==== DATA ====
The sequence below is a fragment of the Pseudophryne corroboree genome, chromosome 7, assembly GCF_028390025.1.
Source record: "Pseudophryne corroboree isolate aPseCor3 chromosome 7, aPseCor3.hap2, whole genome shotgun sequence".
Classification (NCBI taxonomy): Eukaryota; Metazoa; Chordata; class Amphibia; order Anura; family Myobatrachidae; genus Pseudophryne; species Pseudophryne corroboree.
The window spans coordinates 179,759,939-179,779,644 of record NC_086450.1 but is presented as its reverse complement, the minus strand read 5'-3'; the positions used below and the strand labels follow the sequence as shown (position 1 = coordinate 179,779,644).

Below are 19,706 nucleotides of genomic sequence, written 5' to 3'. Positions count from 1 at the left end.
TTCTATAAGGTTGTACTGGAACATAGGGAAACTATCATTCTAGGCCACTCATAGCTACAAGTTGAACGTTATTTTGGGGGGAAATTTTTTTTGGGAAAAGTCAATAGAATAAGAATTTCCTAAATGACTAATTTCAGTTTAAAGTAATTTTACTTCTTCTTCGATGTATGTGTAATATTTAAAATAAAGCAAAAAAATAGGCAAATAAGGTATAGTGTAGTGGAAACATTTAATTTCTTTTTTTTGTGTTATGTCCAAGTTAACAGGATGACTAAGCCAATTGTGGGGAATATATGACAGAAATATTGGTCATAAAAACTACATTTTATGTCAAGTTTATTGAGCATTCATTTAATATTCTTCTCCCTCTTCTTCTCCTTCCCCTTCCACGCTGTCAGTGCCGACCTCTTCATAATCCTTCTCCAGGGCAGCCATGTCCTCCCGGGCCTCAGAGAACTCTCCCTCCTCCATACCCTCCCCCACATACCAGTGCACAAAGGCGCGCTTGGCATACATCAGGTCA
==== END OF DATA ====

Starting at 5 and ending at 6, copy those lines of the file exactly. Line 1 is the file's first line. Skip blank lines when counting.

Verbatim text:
Below are 19,706 nucleotides of genomic sequence, written 5' to 3'. Positions count from 1 at the left end.
TTCTATAAGGTTGTACTGGAACATAGGGAAACTATCATTCTAGGCCACTCATAGCTACAAGTTGAACGTTATTTTGGGGGGAAATTTTTTTTGGGAAAAGTCAATAGAATAAGAATTTCCTAAATGACTAATTTCAGTTTAAAGTAATTTTACTTCTTCTTCGATGTATGTGTAATATTTAAAATAAAGCAAAAAAATAGGCAAATAAGGTATAGTGTAGTGGAAACATTTAATTTCTTTTTTTTGTGTTATGTCCAAGTTAACAGGATGACTAAGCCAATTGTGGGGAATATATGACAGAAATATTGGTCATAAAAACTACATTTTATGTCAAGTTTATTGAGCATTCATTTAATATTCTTCTCCCTCTTCTTCTCCTTCCCCTTCCACGCTGTCAGTGCCGACCTCTTCATAATCCTTCTCCAGGGCAGCCATGTCCTCCCGGGCCTCAGAGAACTCTCCCTCCTCCATACCCTCCCCCACATACCAGTGCACAAAGGCGCGCTTGGCATACATCAGGTCA